The professionals also use many other kinds of radar images. One image uses polarized microwaves — the waves alternate between being horizontal and vertical — to understand the shape of the objects being scanned, if they’re raindrops or snowflakes. Another uses the Doppler effect to see how the wind blows. Red dots indicate objects moving away from the radar and green dots indicate objects moving toward and the brighter the color the faster the object is moving. When a group of bright red objects are next to a group of bright green objects, this suggests they’re moving in opposite directions very quickly, possibly the start of a tornado.
Riddle said Weather Service meteorologists like him use radar images along with ground spotters to determine if they should issue a warning to the public.
The WSR-88D now allows a tornado warning about 14 minutes ahead of the storm, according to the Weather Service. In the early 1990s, when Doppler technology was unavailable, warning time averaged five minutes.
Weather radar is so critical that the one in Mayville has a dedicated Internet connection to the Weather Service office in Grand Forks with a Verizon Wireless antenna as a backup.
“It’s such a valuable tool for remote sensing the atmosphere,” said Ryan Knutsvig, who oversees the radar as head of the Grand Forks Weather Service office. “Think of the numbers of lives saved by radar over the years. It’s quite the advancement in meteorology.”
Seeking ‘ground truth’
But, like any technology, weather radar has its limitations.
Though the maximum range is about 290 miles, there are a lot of reasons why it’s useful range is far short of that. For one, the WSR-88D’s Doppler function, critical for tornado warnings, has a maximum range of 143 miles beyond which its accuracy becomes unacceptable.
For another, microwaves do not follow the curvature of the Earth so the farther they are from the radar the higher up in the atmosphere they tend to be, which can cause them to miss many storms that are closer to the ground.
To compensate, Weather Service radars are built close to major cities and usually have overlapping coverage, which is why the Mayville radar is where it is halfway between the Valley’s two biggest cities and overlapping with five other radars.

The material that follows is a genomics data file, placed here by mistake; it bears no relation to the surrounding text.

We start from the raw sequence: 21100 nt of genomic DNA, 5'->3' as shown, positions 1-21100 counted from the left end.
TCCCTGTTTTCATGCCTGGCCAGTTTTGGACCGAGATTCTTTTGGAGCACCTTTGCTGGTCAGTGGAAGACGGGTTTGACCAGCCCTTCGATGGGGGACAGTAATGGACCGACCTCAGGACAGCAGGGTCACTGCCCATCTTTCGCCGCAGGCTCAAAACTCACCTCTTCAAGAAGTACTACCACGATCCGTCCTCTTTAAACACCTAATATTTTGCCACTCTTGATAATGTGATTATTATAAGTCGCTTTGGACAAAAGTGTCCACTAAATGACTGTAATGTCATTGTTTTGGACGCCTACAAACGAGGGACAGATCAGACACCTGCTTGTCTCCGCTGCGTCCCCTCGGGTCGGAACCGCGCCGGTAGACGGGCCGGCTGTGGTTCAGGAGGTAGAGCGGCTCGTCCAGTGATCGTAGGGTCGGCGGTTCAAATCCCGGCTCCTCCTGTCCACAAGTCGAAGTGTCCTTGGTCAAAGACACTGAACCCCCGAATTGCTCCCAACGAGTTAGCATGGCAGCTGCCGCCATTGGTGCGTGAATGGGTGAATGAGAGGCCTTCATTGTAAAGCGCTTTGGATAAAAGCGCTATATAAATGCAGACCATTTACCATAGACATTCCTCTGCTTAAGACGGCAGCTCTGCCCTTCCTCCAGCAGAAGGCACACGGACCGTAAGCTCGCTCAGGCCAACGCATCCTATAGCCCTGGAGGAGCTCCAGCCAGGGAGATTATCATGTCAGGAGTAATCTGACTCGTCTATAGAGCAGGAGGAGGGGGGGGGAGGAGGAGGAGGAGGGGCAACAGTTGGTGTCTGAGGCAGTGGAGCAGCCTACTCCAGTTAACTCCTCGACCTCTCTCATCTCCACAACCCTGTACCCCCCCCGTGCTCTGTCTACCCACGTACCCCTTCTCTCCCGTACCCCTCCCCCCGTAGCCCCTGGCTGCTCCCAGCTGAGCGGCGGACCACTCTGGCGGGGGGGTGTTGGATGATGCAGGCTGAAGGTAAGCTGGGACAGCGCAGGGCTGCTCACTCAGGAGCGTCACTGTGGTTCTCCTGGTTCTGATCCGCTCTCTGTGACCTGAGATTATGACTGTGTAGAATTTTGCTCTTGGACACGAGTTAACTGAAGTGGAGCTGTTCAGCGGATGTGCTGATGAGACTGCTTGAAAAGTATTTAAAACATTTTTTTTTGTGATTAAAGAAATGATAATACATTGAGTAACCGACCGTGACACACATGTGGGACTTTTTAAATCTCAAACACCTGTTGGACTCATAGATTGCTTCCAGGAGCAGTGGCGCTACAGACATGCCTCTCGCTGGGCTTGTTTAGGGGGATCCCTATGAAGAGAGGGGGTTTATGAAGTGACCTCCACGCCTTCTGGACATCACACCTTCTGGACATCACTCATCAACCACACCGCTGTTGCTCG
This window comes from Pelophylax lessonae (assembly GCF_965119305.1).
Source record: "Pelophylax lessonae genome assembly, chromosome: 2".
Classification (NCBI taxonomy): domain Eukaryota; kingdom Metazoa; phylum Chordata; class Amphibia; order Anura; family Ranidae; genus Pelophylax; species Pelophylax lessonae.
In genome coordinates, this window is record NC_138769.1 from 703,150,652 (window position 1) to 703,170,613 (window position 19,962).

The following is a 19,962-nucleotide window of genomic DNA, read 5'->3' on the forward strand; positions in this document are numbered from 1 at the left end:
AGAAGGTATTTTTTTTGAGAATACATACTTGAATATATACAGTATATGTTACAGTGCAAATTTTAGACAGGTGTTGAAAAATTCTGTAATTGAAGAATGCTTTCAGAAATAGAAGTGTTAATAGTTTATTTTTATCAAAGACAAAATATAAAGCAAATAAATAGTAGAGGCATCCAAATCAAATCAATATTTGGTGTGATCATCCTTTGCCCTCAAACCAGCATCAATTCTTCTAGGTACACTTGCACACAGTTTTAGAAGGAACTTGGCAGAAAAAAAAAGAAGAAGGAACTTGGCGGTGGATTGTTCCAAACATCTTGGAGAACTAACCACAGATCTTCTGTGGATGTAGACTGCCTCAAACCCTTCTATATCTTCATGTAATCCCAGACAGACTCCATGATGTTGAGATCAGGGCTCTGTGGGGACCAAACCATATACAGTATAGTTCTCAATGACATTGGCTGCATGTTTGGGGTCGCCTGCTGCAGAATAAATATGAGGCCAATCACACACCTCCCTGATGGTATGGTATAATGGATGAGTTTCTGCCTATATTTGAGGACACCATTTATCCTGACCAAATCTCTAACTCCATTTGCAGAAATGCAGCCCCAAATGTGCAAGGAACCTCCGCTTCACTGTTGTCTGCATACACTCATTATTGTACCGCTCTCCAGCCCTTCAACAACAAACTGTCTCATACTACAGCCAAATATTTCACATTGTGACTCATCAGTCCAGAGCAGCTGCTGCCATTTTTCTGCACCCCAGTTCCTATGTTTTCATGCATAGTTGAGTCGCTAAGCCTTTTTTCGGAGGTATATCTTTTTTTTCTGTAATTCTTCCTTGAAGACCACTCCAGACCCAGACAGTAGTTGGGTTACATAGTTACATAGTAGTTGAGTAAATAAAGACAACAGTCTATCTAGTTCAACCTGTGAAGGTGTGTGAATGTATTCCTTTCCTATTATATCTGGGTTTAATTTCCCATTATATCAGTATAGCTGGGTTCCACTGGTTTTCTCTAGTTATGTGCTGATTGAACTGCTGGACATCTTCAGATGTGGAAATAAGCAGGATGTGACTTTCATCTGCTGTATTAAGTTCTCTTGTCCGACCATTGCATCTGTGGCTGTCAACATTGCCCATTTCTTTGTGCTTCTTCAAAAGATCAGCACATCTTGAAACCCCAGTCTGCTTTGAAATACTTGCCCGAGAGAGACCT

The overlap can be imperfect though because radars that overlap at the edge of their effective ranges where the beams are highest above the ground can still overshoot storms closer to the ground. It’s harder to see snowstorms over Alexandria and Thief River Falls for that reason, according to Wheeler.
Because the radar does not provide a perfect picture of the weather, Wheeler and Riddle said meteorologists must still rely on ground sensors, such as the precipitation gauges at airports, and volunteer observers to find out the “ground truth.”
On the horizon
WSR-88Ds were developed in the 1980s with the thought that they would serve about 20 years, which some have already reached. The first non-experimental model started operations in 1992 and the last started in 1997, completing a network of 160 radars nationwide and at overseas military bases.
On the horizon is a technology called “phased-array radar” that’s being tested by the National Severe Storms Laboratory in Norman, Okla., a sister agency to the Weather Service. The old Navy radar was used in the 1970s to track aircraft and missiles.
Most weather radars use one transmitter to scan the skies by turning 360 degrees, raising the dish a few degrees and turning again. To get a complete picture takes a WSR-88D about five minutes.
A phase-array radar doesn’t turn but uses hundreds of transmitters that, by varying the phase of each microwave pulse, can steer the beam electronically. This allows it to scan very quickly getting a complete picture in a minute or two, according to the Weather Service. In one test, the Storms Lab found it could provide a tornado warning 20 minute in advance, six minutes better than average.
And because the phased-array radar is not limited by the mechanical turning action, it can rapidly change scans from one patch of the sky to another. The Storms Lab is investigating whether the phased-array can track storms and aircraft at the same time, which would allow the government to save money on several kinds of radar. That could, for example, allow one radar to replace the Mayville weather radar and an aircraft-tracking radar near Finley, N.D.
But the Weather Service doesn’t expect it’ll be able to field phased-array radars until at least 2030. Until then the WSR-88Ds are getting refurbished and upgraded with better computers to continue service for another decade and a half.
To learn more about the Weather Service radar network, go to www.radar.weather.gov.